Wiktionary gives the stroke order for as:

Stroke order for 男

I'm wondering if it's wrong to merge the two vertical strokes like this:

writing 男 by combining two strokes

Question: Is it legitimate to write 男 merging the two vertical strokes?

  • 1
    As long as you know the correct stoke order of '男', it is not a problem to write it in a slightly modified form ( in hand writing) as a personal style. I write my last name 'Ho' with the vertical stoke in 'H' extends and touching the 'O' .
    – Tang Ho
    Nov 4, 2017 at 6:50
  • 1
    as long as user does not forget the correct number of strokes
    – user6065
    Nov 4, 2017 at 12:19
  • 1
    As long as there're no minimal pairs, I would not pay attention to prescriptivist advice; actually, different typefaces and fonts merge them.
    – GJC
    Nov 4, 2017 at 13:12

4 Answers 4


The simple answer is 'wrong'. 男 is 田 + 力.

It might be ok for daily writing, but it would be wrong for any type of exams.


I think your question can only be answered if framed right, i.e.

When I write a given character this or that way,

  • will people be able to read it?
  • will I get bad marks in an exam?
  • will many people consider it wrong?
  • am I following/violating a long-standing tradition?

and so on. One way to answer your question is the easy way out: just adhere to a well-known, published standard. In that case, there's clearly one right and many wrong ways to write a character, and @dan basically answered it: "The simple answer is 'wrong'. 男 is 田 + 力". Unfortunately, those prescriptive standards are often wrong or problematic themselves.

The more interesting way to answer your question is to look at how writers in the past and present actually do write a given character, and then decide whether you want to break or bend the apparent rules or rather follow them. In your specific case, I'd look at the many samples given at http://shufa.guoxuedashi.com/7537/1/ (kaishu), http://shufa.guoxuedashi.com/7537/2/ (xingshu) and http://shufa.guoxuedashi.com/7537/3/ (caoshu); I think what you can easily see there is that while there's plenty of evidence for a historical variant of 男 that has something like 𠠲 under the 田, there's not a single sample where 田 and 力 share the vertical stroke.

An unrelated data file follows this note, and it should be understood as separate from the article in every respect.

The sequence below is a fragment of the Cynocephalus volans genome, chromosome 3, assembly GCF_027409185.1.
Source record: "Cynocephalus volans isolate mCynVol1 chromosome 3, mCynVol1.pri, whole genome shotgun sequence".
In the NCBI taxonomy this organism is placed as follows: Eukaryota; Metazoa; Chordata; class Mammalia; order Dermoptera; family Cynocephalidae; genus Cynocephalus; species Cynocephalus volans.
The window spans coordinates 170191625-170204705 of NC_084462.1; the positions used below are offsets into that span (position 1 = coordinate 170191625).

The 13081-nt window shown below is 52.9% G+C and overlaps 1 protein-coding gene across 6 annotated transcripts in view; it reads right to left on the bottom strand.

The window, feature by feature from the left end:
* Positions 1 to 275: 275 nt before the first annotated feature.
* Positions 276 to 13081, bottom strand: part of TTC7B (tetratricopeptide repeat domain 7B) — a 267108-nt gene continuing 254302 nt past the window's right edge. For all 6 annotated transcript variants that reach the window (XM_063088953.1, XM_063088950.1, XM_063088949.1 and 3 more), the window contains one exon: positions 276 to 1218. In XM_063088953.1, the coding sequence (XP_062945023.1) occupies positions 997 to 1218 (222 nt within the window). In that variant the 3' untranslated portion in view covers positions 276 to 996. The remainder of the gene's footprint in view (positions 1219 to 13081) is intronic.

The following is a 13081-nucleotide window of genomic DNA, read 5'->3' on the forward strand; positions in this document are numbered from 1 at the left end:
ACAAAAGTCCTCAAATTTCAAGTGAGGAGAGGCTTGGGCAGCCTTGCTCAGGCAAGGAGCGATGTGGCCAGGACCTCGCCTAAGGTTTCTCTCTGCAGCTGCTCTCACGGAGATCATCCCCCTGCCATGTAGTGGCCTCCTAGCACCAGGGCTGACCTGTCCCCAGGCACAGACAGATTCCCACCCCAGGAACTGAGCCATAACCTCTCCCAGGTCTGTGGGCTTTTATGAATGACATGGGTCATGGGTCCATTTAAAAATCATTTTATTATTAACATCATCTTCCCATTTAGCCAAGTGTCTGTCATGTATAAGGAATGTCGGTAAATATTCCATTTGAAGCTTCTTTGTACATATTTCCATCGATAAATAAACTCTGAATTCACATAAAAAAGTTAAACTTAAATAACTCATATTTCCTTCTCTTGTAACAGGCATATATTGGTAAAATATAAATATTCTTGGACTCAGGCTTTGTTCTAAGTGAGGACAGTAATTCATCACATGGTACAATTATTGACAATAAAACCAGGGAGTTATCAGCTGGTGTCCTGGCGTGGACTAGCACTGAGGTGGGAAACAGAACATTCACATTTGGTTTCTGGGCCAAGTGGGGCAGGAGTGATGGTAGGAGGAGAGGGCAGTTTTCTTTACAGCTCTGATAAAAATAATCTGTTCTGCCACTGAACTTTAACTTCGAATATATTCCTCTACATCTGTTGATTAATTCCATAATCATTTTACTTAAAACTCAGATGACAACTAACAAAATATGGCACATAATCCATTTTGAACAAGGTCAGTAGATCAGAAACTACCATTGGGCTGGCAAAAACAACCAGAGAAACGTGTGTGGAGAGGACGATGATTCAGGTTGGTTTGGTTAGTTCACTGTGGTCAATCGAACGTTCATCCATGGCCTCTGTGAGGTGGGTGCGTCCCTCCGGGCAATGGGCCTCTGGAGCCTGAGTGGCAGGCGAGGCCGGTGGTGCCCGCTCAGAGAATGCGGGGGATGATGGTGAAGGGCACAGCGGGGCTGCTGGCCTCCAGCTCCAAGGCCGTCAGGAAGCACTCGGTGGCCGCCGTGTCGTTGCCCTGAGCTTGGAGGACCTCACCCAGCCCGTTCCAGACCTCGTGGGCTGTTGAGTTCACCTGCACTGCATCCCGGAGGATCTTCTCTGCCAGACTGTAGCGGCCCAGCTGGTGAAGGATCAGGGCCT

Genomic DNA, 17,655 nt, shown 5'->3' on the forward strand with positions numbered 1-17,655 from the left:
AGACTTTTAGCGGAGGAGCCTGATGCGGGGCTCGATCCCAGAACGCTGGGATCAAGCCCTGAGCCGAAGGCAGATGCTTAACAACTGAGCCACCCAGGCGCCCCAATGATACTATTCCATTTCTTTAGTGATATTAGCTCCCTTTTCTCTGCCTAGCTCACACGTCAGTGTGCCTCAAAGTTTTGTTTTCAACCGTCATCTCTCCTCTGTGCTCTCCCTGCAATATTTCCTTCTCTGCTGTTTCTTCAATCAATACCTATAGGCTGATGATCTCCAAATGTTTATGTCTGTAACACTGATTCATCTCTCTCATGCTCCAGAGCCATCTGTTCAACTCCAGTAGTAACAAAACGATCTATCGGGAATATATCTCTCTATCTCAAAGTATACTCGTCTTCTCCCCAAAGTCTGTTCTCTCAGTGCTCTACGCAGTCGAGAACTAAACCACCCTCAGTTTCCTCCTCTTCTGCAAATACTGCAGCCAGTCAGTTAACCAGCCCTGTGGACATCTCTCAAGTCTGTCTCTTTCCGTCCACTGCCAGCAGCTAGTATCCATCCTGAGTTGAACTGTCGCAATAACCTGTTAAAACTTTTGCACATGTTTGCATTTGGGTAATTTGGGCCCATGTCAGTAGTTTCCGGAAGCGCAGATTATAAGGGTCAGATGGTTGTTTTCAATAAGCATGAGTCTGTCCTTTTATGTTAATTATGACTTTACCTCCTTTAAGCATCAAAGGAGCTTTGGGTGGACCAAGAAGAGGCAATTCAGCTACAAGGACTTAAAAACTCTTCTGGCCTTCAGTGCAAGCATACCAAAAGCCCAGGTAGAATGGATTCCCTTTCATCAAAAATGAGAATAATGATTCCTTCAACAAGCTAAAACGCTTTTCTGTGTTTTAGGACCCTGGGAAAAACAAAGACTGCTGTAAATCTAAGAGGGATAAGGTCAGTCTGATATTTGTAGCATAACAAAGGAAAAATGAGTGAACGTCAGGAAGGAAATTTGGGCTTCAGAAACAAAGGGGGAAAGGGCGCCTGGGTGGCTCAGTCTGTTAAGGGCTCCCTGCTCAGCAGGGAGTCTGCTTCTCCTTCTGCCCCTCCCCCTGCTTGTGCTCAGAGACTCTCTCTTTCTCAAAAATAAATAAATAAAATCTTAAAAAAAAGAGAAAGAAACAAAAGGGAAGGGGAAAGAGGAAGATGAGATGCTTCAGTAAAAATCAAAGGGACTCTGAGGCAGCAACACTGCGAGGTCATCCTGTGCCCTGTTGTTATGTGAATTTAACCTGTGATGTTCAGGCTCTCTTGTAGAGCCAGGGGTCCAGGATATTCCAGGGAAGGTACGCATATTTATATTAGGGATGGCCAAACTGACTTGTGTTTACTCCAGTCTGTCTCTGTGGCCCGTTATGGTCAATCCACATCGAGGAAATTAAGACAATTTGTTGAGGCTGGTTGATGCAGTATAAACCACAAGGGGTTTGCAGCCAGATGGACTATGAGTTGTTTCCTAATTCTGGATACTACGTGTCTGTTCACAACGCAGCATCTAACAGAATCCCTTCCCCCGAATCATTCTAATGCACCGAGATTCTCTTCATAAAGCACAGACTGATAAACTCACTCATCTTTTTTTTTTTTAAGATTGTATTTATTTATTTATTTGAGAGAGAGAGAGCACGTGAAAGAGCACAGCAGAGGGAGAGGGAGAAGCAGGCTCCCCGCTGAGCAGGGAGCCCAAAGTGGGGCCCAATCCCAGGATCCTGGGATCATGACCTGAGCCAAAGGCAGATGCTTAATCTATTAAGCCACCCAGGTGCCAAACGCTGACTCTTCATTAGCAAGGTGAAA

This leads me to answer your question with "you probably don't want to write 男 with a single vertical stroke because you'd be the only one to do so".

@nichijou's answer ("you break the consistency of writing any character with a 田") is generally reasonable, but then there are singular characters that are habitually or even prescriptively written in ways that are inconsistent, e.g. look at 所; it is often written like 𫠦 even in kaishu, and at any rate the left part retains the form 戶 although it should be 户 in the PRC.


even for daily writing, I think it's a bad choice, since you break the consistency of writing any character with a 田


Wrong, even if you want to be faster or lazily.

It is a convention that some strokes can be linked, some can not, some components can be reduced, some can not. If people break that convention in daily writings, he will not get a good impression from others.

If you don't know how, it is always a good habit to write strokes one by one.

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